“What about that operation?” Mrs. Wright asked sadly. It was her only hope, she explained, and I agreed. If she were to place him in a nursing home, this helpless man would most likely die from bedsores and infections.

I admitted him to the hospital and ordered yet another set of MRI images. When I looked at them and compared them with the older studies, the butterfly’s wings were at best only slightly larger. So I called one of my neurosurgical colleagues and described Mr. Wright’s case. “Sounds like there’s nothing much left to lose,” he said.

The surgery went smoothly. Three days later Mr. Wright took a few steps with less of the inertia that had held him back in my office the week before. He was still quite unsteady, however, and just as confused. To buy his wife some time before she had to become a full-time caretaker again, I arranged for ten days of inpatient rehabilitation therapy.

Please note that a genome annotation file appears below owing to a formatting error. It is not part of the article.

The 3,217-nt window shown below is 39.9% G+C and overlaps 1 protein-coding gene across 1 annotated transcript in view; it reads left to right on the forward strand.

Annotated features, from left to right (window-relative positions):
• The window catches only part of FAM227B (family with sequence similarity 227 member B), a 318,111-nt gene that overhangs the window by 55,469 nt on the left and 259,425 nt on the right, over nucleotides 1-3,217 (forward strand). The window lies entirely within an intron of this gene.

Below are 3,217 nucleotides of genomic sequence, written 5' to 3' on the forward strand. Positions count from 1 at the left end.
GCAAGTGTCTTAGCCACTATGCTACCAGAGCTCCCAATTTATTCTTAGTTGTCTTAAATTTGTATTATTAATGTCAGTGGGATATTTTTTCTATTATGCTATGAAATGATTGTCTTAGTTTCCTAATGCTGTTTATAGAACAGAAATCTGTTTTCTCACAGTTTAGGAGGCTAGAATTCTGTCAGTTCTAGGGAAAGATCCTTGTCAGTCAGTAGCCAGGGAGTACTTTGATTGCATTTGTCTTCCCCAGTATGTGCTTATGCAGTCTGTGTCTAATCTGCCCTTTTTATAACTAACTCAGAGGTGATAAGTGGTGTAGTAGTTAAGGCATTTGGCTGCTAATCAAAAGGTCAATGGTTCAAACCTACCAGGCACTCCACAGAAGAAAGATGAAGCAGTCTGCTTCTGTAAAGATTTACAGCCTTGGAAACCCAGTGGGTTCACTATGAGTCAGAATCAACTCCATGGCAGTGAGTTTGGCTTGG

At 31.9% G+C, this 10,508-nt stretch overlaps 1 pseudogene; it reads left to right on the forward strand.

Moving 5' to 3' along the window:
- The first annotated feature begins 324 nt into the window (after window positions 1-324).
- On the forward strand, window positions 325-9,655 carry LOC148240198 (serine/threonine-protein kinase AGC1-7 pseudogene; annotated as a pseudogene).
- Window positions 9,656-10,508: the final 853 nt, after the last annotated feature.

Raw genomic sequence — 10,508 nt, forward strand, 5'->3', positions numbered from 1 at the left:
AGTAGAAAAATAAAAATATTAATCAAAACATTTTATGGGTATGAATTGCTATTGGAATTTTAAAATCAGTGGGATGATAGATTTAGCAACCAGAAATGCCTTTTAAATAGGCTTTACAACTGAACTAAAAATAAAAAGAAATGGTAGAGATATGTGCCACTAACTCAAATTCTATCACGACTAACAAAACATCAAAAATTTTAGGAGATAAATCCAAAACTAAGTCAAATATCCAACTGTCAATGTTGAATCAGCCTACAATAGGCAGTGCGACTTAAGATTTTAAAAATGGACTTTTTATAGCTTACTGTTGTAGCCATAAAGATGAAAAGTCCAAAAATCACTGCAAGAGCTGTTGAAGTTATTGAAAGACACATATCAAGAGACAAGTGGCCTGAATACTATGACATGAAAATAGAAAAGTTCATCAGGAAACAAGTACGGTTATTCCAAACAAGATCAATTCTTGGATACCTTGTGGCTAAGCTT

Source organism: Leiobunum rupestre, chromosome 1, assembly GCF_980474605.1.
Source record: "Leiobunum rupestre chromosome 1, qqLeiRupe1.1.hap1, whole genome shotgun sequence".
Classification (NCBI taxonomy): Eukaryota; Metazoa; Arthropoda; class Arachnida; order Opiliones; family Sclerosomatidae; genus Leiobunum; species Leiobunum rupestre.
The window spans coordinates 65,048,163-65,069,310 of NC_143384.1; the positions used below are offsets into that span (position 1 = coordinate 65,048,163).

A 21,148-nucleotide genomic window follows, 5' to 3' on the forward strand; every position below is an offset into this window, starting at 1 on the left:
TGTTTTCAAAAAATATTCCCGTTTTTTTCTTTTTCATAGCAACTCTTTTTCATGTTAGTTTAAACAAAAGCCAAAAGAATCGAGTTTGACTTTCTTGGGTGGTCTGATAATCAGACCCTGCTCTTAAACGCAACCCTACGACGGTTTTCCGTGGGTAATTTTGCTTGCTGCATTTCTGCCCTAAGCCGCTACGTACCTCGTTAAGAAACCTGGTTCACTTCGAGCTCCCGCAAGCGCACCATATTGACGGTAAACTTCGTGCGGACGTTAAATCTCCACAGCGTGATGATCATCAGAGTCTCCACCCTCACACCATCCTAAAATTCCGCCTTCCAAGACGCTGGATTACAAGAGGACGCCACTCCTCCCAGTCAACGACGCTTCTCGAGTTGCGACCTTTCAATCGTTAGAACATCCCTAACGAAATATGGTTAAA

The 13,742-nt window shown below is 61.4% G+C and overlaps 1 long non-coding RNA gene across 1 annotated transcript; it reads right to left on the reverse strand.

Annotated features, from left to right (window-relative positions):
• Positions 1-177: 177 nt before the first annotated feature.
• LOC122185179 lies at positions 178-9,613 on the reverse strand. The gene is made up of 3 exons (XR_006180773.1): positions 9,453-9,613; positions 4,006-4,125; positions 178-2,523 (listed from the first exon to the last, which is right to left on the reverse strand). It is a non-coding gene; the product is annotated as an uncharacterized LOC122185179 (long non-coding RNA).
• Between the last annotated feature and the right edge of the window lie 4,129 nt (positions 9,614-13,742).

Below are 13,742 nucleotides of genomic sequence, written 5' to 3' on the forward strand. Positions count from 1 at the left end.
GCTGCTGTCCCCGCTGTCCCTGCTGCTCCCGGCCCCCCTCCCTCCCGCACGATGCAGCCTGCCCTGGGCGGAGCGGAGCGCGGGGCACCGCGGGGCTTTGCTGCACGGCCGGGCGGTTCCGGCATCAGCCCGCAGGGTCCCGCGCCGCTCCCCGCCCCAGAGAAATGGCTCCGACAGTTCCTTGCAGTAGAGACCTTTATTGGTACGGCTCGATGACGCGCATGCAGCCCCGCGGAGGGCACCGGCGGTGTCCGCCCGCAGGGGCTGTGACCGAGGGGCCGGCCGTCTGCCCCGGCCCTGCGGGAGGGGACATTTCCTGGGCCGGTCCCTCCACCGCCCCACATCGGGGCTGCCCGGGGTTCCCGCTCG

A WEEK AFTER THOMAS WRIGHT’S release from the hospital, he opened the door of my exam room, motioned his wife to walk in, and strode in behind her. According to the smiling Mrs. Wright, he now dressed and fed himself, walked four blocks a day with her, and was logging half an hour each day on his stationary bicycle. When I examined him I found that, remarkably, his right-side weakness had improved and his walking was only slightly wobbly. Even more amazing, he could more easily retrieve information stored in his memory. He recalled the words red, cabbage, and Oldsmobile a few minutes after I said them, although I did have to remind him that one was a color, one a vegetable, and one a car.